Crucial MX200 and BX100 Series SSD Review

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PCMark 8 Consistency Test

Something new we are starting to do is run the storage consistency test in the PCMark 8 application from Futuremark. In short, it looks at drive performance degradation as the drive becomes “dirty” and how it rebounds after given time to recover and run background routines like garbage collection and TRIM. This takes nearly a day to run through all of the iterations of test sets. Since most of our benchmarks show the drive performance in a clean state, this is a nice contrast to provide yet another view of performance. PCMark 8’s storage benchmark test contains workload traces from Adobe Photoshop, Adobe Illustrator, Adobe InDesign, Adobe After Effects, Microsoft Word, Microsoft Excel, Microsoft Power Point, World of Warcraft and Battlefield 3. The PCMark 8 Consistency test has five phases: Precondition phase

  1. Write the drive sequentially through up to the reported capacity with random data.
  2. Write it through a second time (to take care of over-provisioning).

Degradation phase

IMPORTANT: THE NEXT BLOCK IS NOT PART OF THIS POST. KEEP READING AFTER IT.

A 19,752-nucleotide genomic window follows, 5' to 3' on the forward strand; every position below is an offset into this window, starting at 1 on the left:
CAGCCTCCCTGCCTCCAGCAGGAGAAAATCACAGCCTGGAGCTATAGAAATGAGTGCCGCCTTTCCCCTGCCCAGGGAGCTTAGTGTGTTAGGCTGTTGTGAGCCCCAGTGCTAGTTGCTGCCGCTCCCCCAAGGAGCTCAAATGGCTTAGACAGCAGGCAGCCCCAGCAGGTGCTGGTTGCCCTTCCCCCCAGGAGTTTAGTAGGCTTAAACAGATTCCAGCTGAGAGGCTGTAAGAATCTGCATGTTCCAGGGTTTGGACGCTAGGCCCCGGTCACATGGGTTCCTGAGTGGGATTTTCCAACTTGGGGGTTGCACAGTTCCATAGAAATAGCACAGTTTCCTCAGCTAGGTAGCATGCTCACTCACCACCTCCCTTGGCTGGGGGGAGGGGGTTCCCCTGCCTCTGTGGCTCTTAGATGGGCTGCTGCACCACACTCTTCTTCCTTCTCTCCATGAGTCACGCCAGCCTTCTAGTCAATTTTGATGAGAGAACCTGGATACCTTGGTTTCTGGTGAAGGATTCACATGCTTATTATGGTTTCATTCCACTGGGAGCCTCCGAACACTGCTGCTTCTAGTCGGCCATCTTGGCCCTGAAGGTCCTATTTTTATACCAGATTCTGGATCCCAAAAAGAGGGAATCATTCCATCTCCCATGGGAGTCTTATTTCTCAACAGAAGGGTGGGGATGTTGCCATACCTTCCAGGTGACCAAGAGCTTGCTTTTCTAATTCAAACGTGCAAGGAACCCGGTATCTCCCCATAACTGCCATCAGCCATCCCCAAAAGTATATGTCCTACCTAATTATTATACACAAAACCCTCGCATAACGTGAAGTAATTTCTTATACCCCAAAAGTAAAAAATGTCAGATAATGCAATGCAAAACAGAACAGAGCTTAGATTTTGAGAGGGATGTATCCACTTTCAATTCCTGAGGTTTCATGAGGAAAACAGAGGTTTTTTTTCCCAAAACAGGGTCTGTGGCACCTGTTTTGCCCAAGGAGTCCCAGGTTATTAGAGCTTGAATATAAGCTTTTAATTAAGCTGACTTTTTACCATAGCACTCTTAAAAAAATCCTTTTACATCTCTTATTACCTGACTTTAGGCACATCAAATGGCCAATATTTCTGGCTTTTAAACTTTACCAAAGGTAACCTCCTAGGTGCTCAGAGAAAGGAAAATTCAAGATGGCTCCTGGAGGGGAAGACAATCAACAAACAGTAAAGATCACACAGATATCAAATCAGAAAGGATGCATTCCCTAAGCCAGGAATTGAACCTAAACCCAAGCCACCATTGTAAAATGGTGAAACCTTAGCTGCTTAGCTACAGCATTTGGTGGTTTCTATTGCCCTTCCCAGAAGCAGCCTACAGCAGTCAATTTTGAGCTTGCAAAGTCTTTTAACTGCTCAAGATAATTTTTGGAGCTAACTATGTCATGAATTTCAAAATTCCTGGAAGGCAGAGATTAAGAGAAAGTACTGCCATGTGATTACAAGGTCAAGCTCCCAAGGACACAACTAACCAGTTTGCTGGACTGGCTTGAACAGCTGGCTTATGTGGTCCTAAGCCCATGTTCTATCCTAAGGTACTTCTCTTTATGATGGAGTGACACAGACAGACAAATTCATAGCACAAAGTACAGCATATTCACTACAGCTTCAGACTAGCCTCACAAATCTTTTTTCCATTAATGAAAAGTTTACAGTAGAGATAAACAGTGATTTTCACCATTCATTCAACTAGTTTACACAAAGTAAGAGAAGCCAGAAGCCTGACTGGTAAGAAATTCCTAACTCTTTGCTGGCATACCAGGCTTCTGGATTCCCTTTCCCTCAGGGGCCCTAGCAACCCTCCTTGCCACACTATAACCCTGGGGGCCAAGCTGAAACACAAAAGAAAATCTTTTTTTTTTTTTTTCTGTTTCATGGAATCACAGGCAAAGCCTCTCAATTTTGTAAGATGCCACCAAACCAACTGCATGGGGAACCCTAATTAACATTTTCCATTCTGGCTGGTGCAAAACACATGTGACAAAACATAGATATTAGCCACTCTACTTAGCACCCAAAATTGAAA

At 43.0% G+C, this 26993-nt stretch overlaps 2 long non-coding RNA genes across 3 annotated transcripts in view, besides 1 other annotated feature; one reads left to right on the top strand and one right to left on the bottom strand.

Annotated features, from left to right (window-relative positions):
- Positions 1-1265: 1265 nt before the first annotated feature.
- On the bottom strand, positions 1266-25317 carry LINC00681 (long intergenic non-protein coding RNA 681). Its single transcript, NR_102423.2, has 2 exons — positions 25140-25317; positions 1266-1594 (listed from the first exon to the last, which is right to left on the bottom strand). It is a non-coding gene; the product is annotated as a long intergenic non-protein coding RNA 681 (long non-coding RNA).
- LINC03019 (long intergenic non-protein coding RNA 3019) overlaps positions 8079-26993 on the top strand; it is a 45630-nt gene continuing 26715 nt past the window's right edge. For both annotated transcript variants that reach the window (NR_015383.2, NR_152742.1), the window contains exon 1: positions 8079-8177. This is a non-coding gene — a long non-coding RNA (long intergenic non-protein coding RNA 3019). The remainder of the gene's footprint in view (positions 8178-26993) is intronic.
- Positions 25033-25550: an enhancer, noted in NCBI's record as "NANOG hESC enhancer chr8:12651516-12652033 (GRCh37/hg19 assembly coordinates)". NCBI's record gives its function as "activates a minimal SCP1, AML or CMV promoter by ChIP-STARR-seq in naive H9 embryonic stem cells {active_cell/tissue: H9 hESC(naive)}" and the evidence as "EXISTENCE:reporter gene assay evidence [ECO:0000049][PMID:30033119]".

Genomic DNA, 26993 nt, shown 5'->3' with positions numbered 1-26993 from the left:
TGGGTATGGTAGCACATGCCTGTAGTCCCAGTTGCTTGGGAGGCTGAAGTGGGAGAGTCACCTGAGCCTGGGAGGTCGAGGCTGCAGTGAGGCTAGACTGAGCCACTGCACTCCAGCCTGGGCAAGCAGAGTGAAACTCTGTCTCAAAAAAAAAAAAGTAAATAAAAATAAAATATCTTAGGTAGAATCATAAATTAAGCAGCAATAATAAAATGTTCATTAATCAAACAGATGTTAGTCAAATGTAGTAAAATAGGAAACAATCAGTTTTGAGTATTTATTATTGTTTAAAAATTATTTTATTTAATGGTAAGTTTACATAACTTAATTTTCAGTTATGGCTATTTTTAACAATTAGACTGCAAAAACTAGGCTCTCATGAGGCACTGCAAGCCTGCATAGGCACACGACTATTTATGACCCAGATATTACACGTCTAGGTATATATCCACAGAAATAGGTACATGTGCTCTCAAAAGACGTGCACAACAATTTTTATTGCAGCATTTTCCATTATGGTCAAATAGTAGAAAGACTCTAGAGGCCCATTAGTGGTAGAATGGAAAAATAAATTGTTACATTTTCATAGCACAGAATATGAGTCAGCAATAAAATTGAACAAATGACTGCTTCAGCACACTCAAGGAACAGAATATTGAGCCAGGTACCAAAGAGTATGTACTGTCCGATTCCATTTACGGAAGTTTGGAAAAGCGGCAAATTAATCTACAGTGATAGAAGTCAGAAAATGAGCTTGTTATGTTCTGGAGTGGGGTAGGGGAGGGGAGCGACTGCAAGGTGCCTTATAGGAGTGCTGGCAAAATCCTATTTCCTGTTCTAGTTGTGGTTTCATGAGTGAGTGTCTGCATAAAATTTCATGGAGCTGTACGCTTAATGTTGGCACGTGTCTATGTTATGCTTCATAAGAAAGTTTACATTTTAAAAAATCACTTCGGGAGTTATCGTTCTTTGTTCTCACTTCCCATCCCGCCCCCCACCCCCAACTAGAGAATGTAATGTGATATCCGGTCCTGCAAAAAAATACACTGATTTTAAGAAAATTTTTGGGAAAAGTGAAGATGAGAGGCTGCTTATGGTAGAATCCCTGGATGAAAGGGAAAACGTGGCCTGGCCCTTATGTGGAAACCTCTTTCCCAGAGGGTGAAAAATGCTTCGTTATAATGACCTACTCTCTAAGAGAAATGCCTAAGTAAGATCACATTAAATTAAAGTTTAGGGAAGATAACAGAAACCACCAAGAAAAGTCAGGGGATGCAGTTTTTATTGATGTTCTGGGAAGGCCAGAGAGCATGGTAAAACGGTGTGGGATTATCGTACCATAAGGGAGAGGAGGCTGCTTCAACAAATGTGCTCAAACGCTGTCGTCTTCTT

1. Run writes of random size between 8*512 and 2048*512 bytes on random offsets for 10 minutes.
  2. Run performance test (one pass only). The result is stored in secondary results with name prefix degrade_result_X where X is a counter.
  3. Repeat 1 and 2 for 8 times and on each pass increase the duration of random writes by 5 minutes

Steady state phase

  1. Run writes of random size between 8*512 and 2048*512 bytes on random offsets for final duration achieved in degradation phase.
  2. Run performance test (one pass only). The result is stored in secondary results with name prefix steady_result_X where X is a counter.
  3. Repeat 1 and 2 for 5 times.

Recovery phase

  1. Idle for 5 minutes.
  2. Run performance test (one pass only). The result is stored in secondary result with name recovery_result_X where X is a counter.
  3. Repeat 1 and 2 for 5 times.

Clean up

  1. Write the drive sequentially through up to the reported capacity with zero data.

PCMark 8 Consistency Chart

Benchmark Results: Unexpectedly, the BX100 drive actually performed better on this benchmark in the recovery phase of the test, similar to that of the older MX100. The MX200 drives really don’t do a very good job of recovering after running through the degraded states with recovery numbers failing to climb past 100MB/s.

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